Many of the young adults that I work with describe their lives as boring, stuck, or insignificant (or all three!). They are struggling to discover authentic answers to the more profound questions that linger in their hearts and minds about themselves.

As they share their stories with me, I become filled with great excitement and anticipation for them. Why? Because these are the people that Jesus loves to encounter. Jesus wants to take you on an incredible adventure of knowing and living your spiritual identity.

Lots of Questions

Throughout life, we are bombarded with questions. For example, the most common questions that people will ask you are:

  • What’s your name?
  • Where are you from?
  • What do you do for a living?
  • Where did you go to school and what did you study?

These questions help others know a tiny portion of your story: what they should call you, a bit of your background and academic experience, and what type of job you perform.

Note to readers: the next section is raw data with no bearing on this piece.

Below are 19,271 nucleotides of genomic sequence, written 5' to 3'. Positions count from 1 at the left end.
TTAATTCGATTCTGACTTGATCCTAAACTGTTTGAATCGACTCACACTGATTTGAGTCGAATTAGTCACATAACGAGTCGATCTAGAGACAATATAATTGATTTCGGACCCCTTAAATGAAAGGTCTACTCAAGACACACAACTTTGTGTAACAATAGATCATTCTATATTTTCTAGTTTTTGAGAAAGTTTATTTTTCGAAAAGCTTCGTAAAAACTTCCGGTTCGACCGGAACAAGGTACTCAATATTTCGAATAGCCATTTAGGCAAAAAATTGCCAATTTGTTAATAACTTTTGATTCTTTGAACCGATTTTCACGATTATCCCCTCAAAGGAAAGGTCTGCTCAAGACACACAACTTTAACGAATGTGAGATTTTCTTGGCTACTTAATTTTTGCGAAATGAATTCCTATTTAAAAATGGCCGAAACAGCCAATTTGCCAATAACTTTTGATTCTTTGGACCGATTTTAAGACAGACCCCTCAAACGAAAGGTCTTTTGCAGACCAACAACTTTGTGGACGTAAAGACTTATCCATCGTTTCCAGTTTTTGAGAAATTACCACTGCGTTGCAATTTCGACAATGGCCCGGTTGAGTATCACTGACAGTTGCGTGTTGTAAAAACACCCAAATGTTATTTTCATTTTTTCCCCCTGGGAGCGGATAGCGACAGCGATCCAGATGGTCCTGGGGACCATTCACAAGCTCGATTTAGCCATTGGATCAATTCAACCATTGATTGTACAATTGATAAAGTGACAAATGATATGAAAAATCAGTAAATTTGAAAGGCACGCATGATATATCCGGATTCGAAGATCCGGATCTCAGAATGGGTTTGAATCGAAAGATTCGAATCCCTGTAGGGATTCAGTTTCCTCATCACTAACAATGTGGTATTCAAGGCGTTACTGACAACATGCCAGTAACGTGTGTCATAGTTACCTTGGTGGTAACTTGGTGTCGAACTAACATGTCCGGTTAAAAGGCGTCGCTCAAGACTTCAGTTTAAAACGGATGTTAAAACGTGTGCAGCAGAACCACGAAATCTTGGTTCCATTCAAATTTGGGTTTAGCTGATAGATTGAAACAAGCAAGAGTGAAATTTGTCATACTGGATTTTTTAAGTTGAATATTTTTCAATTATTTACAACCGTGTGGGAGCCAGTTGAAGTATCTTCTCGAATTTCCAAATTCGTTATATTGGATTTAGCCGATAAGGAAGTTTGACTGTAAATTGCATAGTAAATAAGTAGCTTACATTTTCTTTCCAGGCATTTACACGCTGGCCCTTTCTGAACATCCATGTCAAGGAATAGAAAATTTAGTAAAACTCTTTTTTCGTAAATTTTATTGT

However, the most vital questions you need to ask yourself are:

  • Who am I?
  • Why am I here?

These questions help you discover two essential factors about yourself. The first question is about your identity. The second question is about your calling and destiny in life.

Jesus Knew His Identity

Jesus was asked a multitude of questions by others while He ministered for a little over three years on this earth. One of the most crucial questions came from the Jewish religious leaders when they asked Jesus, “Who are you?” (John 8:35). The people had seen His marvelous works and had heard His astonishing teachings. The fundamental question that they needed answered was, “Who are you?”

Jesus answered the question by stating, “The one I have always claimed to be” (John 8:25, NLT). Jesus did not give them a bulleted list of answers to their question. Instead, His response provides us with incredible insight into how Jesus viewed His life.

Jesus says, “I am whom I have always claimed to be.” Jesus knew His identity early in his life, and it is what allowed Him to pursue His calling and purpose.